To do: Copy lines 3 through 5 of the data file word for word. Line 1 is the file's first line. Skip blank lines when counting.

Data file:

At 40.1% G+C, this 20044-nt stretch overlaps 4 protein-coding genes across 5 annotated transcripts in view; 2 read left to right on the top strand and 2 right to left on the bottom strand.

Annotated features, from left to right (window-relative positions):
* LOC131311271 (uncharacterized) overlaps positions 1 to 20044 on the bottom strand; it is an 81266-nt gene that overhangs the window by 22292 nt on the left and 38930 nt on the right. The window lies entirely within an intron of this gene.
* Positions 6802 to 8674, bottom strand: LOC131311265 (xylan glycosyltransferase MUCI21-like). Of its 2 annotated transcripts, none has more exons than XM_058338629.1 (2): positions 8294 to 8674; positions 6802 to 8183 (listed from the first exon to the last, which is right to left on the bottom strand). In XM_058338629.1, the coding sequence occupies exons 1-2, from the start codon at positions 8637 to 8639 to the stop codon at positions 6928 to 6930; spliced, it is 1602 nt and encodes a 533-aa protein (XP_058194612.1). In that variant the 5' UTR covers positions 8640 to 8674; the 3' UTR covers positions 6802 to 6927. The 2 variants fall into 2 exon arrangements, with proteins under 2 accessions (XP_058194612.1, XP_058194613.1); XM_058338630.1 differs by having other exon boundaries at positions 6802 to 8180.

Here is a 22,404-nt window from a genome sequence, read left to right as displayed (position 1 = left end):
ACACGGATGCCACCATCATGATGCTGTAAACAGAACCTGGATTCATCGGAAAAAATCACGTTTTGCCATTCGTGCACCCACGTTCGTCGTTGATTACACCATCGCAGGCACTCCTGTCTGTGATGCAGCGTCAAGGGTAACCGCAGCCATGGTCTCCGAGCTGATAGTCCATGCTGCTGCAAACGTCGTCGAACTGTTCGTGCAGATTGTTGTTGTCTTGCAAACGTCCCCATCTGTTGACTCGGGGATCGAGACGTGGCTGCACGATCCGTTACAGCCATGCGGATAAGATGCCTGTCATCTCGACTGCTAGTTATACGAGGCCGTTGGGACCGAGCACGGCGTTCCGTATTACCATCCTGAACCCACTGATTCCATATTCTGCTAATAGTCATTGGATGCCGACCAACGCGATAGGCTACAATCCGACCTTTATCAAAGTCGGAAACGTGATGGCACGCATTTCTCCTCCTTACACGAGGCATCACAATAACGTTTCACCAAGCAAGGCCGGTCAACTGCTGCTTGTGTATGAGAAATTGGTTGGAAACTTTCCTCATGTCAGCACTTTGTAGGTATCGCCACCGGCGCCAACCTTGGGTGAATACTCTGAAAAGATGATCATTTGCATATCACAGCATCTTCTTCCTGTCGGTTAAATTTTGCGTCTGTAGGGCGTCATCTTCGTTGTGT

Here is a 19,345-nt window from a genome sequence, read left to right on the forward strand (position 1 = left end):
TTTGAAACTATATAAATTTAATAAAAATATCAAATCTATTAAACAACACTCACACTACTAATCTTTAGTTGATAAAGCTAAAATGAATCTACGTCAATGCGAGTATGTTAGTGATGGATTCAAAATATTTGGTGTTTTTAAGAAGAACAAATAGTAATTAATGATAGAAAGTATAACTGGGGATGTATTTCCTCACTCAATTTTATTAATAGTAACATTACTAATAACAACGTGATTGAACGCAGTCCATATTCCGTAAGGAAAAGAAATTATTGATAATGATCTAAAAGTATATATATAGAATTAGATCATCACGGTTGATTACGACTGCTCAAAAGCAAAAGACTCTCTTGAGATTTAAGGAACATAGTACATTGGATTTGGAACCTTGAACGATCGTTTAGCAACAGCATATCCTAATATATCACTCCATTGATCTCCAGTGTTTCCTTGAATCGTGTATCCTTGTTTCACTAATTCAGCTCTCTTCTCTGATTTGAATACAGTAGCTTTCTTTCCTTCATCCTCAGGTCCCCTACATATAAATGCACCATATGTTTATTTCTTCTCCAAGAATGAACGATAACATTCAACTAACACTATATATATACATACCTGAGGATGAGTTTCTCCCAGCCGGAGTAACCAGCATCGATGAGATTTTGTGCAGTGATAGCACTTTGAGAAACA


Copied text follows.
* LOC131311271 (uncharacterized) overlaps positions 1 to 20044 on the bottom strand; it is an 81266-nt gene that overhangs the window by 22292 nt on the left and 38930 nt on the right. The window lies entirely within an intron of this gene.
* Positions 6802 to 8674, bottom strand: LOC131311265 (xylan glycosyltransferase MUCI21-like). Of its 2 annotated transcripts, none has more exons than XM_058338629.1 (2): positions 8294 to 8674; positions 6802 to 8183 (listed from the first exon to the last, which is right to left on the bottom strand). In XM_058338629.1, the coding sequence occupies exons 1-2, from the start codon at positions 8637 to 8639 to the stop codon at positions 6928 to 6930; spliced, it is 1602 nt and encodes a 533-aa protein (XP_058194612.1). In that variant the 5' UTR covers positions 8640 to 8674; the 3' UTR covers positions 6802 to 6927. The 2 variants fall into 2 exon arrangements, with proteins under 2 accessions (XP_058194612.1, XP_058194613.1); XM_058338630.1 differs by having other exon boundaries at positions 6802 to 8180.

Here is a 22,404-nt window from a genome sequence, read left to right as displayed (position 1 = left end):